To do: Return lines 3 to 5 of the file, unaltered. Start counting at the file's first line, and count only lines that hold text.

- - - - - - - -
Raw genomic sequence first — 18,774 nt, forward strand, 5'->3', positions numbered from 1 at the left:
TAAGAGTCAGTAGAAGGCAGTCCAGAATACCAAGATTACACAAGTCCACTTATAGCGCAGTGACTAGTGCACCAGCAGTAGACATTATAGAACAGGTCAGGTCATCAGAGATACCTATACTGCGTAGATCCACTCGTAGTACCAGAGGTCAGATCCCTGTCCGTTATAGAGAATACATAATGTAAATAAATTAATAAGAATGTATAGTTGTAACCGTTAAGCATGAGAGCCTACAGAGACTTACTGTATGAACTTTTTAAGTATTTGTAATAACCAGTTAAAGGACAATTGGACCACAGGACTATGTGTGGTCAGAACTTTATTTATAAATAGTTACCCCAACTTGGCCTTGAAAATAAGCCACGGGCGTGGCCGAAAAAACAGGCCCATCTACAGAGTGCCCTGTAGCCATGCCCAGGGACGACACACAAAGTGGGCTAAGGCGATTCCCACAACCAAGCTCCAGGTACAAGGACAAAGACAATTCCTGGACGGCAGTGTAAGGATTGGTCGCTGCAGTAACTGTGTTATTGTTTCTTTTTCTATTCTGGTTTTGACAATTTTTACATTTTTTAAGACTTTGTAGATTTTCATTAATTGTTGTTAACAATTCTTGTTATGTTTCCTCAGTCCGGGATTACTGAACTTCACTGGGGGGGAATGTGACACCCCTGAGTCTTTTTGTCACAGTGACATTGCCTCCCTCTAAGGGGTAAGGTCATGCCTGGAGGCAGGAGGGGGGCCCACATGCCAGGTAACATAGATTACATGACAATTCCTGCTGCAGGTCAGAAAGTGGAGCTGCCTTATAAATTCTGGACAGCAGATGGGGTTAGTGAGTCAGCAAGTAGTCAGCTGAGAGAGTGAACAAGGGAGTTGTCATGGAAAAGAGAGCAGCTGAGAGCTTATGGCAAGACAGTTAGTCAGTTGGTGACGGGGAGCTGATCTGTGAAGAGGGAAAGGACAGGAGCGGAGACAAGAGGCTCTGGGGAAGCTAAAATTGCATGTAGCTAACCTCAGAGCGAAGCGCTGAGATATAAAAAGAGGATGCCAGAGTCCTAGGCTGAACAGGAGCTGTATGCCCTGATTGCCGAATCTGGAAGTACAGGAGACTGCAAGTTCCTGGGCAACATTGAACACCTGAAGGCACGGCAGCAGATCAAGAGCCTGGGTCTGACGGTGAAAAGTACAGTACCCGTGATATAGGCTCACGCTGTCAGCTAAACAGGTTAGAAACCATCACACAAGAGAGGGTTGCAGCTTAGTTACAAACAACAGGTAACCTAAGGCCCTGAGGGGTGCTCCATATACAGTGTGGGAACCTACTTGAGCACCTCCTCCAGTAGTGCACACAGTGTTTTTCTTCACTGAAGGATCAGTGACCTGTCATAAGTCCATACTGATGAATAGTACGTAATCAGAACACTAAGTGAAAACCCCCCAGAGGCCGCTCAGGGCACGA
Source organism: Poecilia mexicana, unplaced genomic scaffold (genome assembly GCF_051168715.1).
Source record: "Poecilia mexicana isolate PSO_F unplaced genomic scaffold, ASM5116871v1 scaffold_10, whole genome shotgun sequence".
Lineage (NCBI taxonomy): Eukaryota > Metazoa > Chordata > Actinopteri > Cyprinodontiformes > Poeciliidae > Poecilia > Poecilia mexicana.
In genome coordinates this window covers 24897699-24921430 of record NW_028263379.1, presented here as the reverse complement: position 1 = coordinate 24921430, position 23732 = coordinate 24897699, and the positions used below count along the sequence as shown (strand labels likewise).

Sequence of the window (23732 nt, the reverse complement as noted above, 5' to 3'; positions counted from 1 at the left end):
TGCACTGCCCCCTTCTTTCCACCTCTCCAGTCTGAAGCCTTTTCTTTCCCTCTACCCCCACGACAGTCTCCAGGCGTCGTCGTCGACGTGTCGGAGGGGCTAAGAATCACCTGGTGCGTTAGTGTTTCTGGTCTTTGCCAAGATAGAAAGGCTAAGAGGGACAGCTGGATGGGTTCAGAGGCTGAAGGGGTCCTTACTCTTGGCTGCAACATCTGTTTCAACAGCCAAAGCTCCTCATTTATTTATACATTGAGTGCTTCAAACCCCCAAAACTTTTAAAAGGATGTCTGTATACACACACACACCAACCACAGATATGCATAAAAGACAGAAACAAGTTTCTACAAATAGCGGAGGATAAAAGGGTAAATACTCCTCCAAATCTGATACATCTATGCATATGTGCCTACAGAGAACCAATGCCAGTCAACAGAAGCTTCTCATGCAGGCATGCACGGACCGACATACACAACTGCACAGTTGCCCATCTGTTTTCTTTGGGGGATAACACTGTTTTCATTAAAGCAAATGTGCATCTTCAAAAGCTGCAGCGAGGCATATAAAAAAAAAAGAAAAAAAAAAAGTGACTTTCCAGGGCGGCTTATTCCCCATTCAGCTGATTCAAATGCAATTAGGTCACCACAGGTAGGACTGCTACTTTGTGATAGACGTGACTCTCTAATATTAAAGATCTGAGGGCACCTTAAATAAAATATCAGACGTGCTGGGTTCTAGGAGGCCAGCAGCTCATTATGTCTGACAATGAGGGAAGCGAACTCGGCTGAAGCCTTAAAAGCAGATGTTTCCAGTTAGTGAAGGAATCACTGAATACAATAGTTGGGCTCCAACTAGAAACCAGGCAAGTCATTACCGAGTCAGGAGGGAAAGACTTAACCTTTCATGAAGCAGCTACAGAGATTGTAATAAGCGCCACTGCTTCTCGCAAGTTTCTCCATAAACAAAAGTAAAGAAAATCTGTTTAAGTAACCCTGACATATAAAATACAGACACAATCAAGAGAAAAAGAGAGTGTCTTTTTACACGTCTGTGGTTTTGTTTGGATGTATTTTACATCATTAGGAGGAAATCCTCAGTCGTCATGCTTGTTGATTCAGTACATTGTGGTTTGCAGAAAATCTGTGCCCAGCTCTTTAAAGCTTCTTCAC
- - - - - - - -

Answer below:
Source organism: Poecilia mexicana, unplaced genomic scaffold (genome assembly GCF_051168715.1).
Source record: "Poecilia mexicana isolate PSO_F unplaced genomic scaffold, ASM5116871v1 scaffold_10, whole genome shotgun sequence".
Lineage (NCBI taxonomy): Eukaryota > Metazoa > Chordata > Actinopteri > Cyprinodontiformes > Poeciliidae > Poecilia > Poecilia mexicana.